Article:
That's all very well, Joe, and to be sure, Latin isn't used very much as a medium of contemporary communication, these days.

However, it is a very living - and lively - language in Vatican City. The inhabitants therein are from all over the world, and Latin is still the lingua franca for most of the people who work there. The resident population is just over 800 but there are round about 3000 people who work there, but live elsewhere. A significant proportion of these, I think, will have to speak Latin to some extent. And the language is evolving to cope with the modern world, including all sorts of neolisms. There are Latin words and pgrases for television, automobiles, zip-fasteners, smart phones - you name it!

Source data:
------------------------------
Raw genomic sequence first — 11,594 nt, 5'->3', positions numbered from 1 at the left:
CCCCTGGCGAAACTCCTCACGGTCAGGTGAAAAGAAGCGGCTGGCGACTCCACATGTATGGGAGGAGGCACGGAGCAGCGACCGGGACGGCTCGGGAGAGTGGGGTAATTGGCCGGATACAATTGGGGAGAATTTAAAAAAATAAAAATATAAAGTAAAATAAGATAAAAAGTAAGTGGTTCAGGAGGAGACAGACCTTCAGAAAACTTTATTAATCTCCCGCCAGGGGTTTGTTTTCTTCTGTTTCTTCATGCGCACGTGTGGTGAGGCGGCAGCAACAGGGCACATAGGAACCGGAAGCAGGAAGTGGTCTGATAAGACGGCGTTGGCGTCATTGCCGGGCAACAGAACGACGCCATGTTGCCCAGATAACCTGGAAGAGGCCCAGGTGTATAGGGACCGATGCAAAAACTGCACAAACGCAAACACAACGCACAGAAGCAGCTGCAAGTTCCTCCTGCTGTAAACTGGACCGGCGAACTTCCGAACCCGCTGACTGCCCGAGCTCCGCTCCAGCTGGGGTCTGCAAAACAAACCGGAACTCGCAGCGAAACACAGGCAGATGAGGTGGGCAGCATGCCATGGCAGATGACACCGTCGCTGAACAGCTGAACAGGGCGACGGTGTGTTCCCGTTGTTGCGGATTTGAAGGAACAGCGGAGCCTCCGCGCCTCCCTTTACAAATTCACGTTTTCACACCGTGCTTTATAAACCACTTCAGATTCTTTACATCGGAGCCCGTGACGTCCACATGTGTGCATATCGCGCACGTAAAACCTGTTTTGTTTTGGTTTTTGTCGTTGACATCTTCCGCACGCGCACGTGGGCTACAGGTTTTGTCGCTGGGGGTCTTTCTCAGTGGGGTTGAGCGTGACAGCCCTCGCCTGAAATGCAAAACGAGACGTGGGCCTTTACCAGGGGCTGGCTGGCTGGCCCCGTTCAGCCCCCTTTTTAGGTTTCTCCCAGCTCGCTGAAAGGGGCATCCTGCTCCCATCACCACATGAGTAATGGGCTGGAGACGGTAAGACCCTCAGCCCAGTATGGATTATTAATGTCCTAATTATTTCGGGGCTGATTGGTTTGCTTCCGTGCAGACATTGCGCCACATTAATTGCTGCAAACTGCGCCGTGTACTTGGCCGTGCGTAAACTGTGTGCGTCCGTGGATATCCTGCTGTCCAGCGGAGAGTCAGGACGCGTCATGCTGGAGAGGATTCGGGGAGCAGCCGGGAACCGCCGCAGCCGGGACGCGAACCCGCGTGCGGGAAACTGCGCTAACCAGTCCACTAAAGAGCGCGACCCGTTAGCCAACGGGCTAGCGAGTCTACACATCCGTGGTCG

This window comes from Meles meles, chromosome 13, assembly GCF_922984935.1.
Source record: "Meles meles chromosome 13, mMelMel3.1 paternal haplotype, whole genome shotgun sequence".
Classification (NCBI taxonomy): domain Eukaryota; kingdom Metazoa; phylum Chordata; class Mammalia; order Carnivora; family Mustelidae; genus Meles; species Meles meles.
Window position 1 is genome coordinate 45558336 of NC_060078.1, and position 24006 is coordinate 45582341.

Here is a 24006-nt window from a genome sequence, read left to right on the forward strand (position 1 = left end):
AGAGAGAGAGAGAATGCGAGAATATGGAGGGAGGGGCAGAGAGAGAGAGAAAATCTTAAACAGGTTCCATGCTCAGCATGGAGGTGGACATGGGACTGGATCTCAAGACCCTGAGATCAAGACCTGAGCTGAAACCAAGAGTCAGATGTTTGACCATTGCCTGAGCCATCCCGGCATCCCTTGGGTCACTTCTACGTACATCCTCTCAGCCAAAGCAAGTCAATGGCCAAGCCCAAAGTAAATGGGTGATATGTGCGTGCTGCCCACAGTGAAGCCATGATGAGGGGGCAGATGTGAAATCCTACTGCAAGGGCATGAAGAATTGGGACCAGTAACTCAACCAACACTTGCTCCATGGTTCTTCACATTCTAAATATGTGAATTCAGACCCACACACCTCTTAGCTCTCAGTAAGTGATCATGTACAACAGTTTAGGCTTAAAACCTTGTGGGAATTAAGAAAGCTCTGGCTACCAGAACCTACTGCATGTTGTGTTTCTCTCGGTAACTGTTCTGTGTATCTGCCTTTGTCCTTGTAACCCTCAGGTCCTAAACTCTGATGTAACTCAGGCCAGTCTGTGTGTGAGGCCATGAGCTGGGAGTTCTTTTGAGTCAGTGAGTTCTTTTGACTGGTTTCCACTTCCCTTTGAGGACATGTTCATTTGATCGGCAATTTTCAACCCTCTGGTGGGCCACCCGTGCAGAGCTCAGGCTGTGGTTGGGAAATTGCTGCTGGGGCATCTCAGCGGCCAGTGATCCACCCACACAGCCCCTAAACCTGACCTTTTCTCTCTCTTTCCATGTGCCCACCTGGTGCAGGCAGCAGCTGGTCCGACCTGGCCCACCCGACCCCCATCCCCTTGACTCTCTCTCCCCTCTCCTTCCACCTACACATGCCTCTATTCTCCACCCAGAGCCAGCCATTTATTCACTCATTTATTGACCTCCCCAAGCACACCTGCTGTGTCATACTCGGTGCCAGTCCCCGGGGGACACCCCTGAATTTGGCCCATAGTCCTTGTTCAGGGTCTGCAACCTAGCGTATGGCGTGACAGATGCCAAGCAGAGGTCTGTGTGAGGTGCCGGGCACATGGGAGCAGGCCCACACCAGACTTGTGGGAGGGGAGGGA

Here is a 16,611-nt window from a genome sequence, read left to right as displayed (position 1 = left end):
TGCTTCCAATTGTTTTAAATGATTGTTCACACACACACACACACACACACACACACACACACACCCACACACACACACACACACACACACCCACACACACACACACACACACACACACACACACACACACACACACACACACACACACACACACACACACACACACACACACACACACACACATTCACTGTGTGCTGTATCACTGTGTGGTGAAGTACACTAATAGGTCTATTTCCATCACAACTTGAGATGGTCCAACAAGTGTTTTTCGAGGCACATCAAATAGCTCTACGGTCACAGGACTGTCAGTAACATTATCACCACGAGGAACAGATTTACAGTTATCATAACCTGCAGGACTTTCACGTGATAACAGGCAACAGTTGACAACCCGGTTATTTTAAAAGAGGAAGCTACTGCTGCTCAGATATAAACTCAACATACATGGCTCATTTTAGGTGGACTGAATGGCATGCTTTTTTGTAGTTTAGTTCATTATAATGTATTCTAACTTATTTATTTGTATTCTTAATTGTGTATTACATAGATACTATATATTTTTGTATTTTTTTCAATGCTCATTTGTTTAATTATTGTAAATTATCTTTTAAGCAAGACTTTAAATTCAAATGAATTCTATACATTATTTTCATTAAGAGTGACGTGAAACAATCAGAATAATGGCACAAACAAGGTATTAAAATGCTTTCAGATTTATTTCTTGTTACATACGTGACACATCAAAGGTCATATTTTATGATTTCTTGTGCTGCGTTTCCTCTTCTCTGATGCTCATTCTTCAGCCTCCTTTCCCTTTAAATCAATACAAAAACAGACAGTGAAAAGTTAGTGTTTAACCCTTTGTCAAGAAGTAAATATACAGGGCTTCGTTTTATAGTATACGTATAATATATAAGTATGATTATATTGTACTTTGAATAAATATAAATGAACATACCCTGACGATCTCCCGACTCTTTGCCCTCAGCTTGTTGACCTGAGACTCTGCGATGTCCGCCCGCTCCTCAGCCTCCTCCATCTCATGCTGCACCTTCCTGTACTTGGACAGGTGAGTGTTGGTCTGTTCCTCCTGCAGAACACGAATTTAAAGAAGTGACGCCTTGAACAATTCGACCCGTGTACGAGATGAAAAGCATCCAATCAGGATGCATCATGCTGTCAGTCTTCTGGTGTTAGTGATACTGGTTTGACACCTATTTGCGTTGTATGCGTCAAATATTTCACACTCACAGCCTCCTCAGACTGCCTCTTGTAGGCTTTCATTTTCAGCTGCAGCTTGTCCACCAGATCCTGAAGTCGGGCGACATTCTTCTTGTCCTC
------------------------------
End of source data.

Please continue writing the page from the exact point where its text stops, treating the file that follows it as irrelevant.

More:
So, to call it a "moribund language," as the article does, is not strictly true
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